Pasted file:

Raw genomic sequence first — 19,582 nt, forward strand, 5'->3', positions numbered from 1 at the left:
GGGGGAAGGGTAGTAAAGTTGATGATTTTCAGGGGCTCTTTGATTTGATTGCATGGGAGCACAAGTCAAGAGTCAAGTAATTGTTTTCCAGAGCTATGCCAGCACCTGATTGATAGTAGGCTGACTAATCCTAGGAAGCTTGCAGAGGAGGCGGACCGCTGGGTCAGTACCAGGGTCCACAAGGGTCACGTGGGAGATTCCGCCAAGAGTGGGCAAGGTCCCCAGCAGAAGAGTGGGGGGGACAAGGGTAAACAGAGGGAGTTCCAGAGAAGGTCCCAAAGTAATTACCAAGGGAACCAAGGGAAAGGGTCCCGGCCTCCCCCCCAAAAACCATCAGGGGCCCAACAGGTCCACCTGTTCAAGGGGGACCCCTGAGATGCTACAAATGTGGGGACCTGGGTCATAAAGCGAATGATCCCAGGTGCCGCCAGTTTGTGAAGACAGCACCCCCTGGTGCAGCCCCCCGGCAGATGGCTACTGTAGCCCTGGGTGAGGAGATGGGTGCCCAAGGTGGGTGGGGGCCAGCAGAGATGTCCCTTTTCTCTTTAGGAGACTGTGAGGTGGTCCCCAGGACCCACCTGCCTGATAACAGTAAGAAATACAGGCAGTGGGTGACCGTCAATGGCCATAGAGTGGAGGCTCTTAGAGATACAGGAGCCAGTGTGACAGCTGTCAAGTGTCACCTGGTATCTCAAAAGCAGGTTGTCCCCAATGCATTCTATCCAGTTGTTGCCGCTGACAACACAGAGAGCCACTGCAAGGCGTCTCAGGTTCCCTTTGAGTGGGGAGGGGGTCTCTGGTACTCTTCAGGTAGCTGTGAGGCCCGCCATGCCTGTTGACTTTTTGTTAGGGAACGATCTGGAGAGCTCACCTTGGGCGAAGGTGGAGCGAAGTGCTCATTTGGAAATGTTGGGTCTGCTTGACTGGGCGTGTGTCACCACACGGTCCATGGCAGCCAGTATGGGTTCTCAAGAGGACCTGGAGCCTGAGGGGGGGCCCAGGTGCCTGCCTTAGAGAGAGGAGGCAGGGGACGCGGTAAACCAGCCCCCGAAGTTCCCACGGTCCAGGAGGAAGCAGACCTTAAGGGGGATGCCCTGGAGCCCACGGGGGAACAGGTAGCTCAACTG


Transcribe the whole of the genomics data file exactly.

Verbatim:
Raw genomic sequence first — 19,582 nt, forward strand, 5'->3', positions numbered from 1 at the left:
GGGGGAAGGGTAGTAAAGTTGATGATTTTCAGGGGCTCTTTGATTTGATTGCATGGGAGCACAAGTCAAGAGTCAAGTAATTGTTTTCCAGAGCTATGCCAGCACCTGATTGATAGTAGGCTGACTAATCCTAGGAAGCTTGCAGAGGAGGCGGACCGCTGGGTCAGTACCAGGGTCCACAAGGGTCACGTGGGAGATTCCGCCAAGAGTGGGCAAGGTCCCCAGCAGAAGAGTGGGGGGGACAAGGGTAAACAGAGGGAGTTCCAGAGAAGGTCCCAAAGTAATTACCAAGGGAACCAAGGGAAAGGGTCCCGGCCTCCCCCCCAAAAACCATCAGGGGCCCAACAGGTCCACCTGTTCAAGGGGGACCCCTGAGATGCTACAAATGTGGGGACCTGGGTCATAAAGCGAATGATCCCAGGTGCCGCCAGTTTGTGAAGACAGCACCCCCTGGTGCAGCCCCCCGGCAGATGGCTACTGTAGCCCTGGGTGAGGAGATGGGTGCCCAAGGTGGGTGGGGGCCAGCAGAGATGTCCCTTTTCTCTTTAGGAGACTGTGAGGTGGTCCCCAGGACCCACCTGCCTGATAACAGTAAGAAATACAGGCAGTGGGTGACCGTCAATGGCCATAGAGTGGAGGCTCTTAGAGATACAGGAGCCAGTGTGACAGCTGTCAAGTGTCACCTGGTATCTCAAAAGCAGGTTGTCCCCAATGCATTCTATCCAGTTGTTGCCGCTGACAACACAGAGAGCCACTGCAAGGCGTCTCAGGTTCCCTTTGAGTGGGGAGGGGGTCTCTGGTACTCTTCAGGTAGCTGTGAGGCCCGCCATGCCTGTTGACTTTTTGTTAGGGAACGATCTGGAGAGCTCACCTTGGGCGAAGGTGGAGCGAAGTGCTCATTTGGAAATGTTGGGTCTGCTTGACTGGGCGTGTGTCACCACACGGTCCATGGCAGCCAGTATGGGTTCTCAAGAGGACCTGGAGCCTGAGGGGGGGCCCAGGTGCCTGCCTTAGAGAGAGGAGGCAGGGGACGCGGTAAACCAGCCCCCGAAGTTCCCACGGTCCAGGAGGAAGCAGACCTTAAGGGGGATGCCCTGGAGCCCACGGGGGAACAGGTAGCTCAACTG